“One extreme to another carried a strong warning of trouble ahead”

After reviewing the nearly 100 years of market data he had at the time, Graham gives the 1964 Intelligent Investor some advice for the future:

No borrowing to buy or hold securities

No Increases in the promotion of funds held in common stocks

A reduction in common-stock holdings where needed to bring it down to a maximum of 50 per cent of the total portfolio. The capital-gains tax must be paid with as good grace as possible, and the proceeds invested in first-quality bonds or held as a savings deposit

Taking a look at 1964 compared to our 2016 current situation, we can draw on the following comparison between then and now.


Graham typically argues that the price of the S&P 500 and DJIA is too high and that investors need to care for their capital by comprising at least half their portfolios with safer alternatives to stocks. Comparing this to today, with both indexes at their high, I feel that he’d recommend the same advice. This time however, the bond rates aren’t the cushy 3–4% they were in ’64. The safe haven of a bond now comes at the price of 4% , versus the 1–2% of the past. It seems we get put in a bit of a precarious situation given that the price of the stock market doesn’t seem based in reality and bond offerings are less than dismal.

Some advice Graham may continue to reiterate is to develop a consistent and controlled common stock policy. Discouraging the “beat the market / pick the winners” mentality. Recall defining the investor and incorporating principles of investing for value.

Graham turns his attention to reflecting on the the price of stock offerings versus their earnings and dividend yields. Using the table below he explains how we see the multiples of EPS and dividend growth failing to match that of an issue’s price growth.

In this case, you’re paying more for less, which highlights that the price you pay is not equal to the value of the issue.

Zweig’s commentary again offers insight and strengthens Graham’s arguments.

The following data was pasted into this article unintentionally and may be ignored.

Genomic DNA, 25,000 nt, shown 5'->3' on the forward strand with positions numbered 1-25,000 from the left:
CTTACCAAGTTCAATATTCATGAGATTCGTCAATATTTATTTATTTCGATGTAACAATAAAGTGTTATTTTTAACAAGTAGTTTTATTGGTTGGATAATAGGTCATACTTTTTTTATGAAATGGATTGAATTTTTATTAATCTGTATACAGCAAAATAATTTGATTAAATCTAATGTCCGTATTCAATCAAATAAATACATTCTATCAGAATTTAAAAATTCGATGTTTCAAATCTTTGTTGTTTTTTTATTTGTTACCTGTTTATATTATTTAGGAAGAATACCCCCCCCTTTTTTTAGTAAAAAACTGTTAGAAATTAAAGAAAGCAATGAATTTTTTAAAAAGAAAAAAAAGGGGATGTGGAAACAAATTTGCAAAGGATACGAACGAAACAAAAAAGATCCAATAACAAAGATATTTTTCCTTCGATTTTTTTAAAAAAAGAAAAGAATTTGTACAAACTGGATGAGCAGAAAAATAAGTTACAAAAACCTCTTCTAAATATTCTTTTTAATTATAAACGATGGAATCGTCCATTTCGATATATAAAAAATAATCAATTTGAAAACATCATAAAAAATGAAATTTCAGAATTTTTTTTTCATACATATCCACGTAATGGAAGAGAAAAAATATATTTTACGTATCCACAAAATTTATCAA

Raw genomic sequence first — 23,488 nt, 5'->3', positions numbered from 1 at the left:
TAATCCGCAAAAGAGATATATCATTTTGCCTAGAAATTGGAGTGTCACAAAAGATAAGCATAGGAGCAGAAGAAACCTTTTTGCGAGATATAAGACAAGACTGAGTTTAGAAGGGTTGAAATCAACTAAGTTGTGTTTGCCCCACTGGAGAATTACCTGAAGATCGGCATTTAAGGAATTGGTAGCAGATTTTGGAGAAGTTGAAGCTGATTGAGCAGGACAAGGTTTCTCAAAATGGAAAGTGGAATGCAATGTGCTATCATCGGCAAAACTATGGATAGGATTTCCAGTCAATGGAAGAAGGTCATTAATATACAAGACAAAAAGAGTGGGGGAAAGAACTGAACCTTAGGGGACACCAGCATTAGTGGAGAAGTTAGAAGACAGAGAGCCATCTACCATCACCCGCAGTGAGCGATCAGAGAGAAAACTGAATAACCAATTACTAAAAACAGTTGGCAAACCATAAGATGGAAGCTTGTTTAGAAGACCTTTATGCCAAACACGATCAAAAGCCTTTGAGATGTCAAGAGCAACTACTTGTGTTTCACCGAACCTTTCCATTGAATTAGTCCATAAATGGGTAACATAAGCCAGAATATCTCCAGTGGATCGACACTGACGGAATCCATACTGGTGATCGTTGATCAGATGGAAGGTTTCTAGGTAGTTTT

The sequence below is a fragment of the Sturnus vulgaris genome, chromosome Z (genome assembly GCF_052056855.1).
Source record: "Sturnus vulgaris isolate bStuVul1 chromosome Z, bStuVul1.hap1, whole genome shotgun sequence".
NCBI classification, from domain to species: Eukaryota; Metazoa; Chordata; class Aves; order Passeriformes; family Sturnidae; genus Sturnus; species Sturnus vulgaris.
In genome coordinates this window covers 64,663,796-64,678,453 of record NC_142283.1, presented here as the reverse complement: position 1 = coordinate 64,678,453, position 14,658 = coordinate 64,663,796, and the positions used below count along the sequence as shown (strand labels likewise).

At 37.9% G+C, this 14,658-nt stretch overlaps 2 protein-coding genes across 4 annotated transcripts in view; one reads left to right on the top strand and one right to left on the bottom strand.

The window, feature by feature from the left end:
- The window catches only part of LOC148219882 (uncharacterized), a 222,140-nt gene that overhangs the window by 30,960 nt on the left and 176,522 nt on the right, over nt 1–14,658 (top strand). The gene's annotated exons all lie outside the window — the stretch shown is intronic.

One of his most insightful pieces comes on page 83:

“When every investor comes to believe that stocks are guaranteed to make money in the long run, won’t the market end up being wildly overpriced? And once that happens, how can future returns possibly be high?”

Zweig also returns the investor to basic value principles by stating that a cheaper issue does not equal 7% stock returns. You still need to be selective about the companies that you buy, which will be the focus of the remaining chapters. Zweig builds on Graham’s advice from before by offering what an issue’s future growth is dependent on the following three factors:

Real Growth (the rise of companies’ earnings and dividends)

Inflationary Growth (the general rise of prices throughout the economy) ** For an analysis of Inflationary Growth check out Chapter 2**

Speculative Growth — or decline (any increase or decrease in the investing public’s appetite for stocks)

The Chapter and commentary did a good job of describing valuable ways of evaluating data from the market’s past. It also declared that stocks were still preferred to bonds overall. Finally we are oriented to develop our investment techniques as investors , not speculators as we are reminded:

The only thing you can be confident about while forecasting future stock returns is that you will probably turn out to be wrong